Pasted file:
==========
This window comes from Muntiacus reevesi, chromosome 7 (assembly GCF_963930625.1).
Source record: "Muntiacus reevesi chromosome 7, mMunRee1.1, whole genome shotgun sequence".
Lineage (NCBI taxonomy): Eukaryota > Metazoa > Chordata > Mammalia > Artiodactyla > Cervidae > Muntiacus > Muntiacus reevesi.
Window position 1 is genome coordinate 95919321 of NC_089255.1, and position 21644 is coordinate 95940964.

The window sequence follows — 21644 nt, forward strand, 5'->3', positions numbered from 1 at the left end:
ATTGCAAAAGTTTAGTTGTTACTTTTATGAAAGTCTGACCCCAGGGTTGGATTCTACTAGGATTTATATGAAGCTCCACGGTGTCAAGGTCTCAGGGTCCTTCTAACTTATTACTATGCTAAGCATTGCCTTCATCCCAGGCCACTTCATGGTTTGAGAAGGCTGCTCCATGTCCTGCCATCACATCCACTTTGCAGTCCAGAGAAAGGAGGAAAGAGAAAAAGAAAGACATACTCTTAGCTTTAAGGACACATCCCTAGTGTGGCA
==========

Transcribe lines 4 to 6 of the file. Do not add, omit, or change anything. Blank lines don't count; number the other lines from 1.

Window position 1 is genome coordinate 95919321 of NC_089255.1, and position 21644 is coordinate 95940964.

The window sequence follows — 21644 nt, forward strand, 5'->3', positions numbered from 1 at the left end:
ATTGCAAAAGTTTAGTTGTTACTTTTATGAAAGTCTGACCCCAGGGTTGGATTCTACTAGGATTTATATGAAGCTCCACGGTGTCAAGGTCTCAGGGTCCTTCTAACTTATTACTATGCTAAGCATTGCCTTCATCCCAGGCCACTTCATGGTTTGAGAAGGCTGCTCCATGTCCTGCCATCACATCCACTTTGCAGTCCAGAGAAAGGAGGAAAGAGAAAAAGAAAGACATACTCTTAGCTTTAAGGACACATCCCTAGTGTGGCA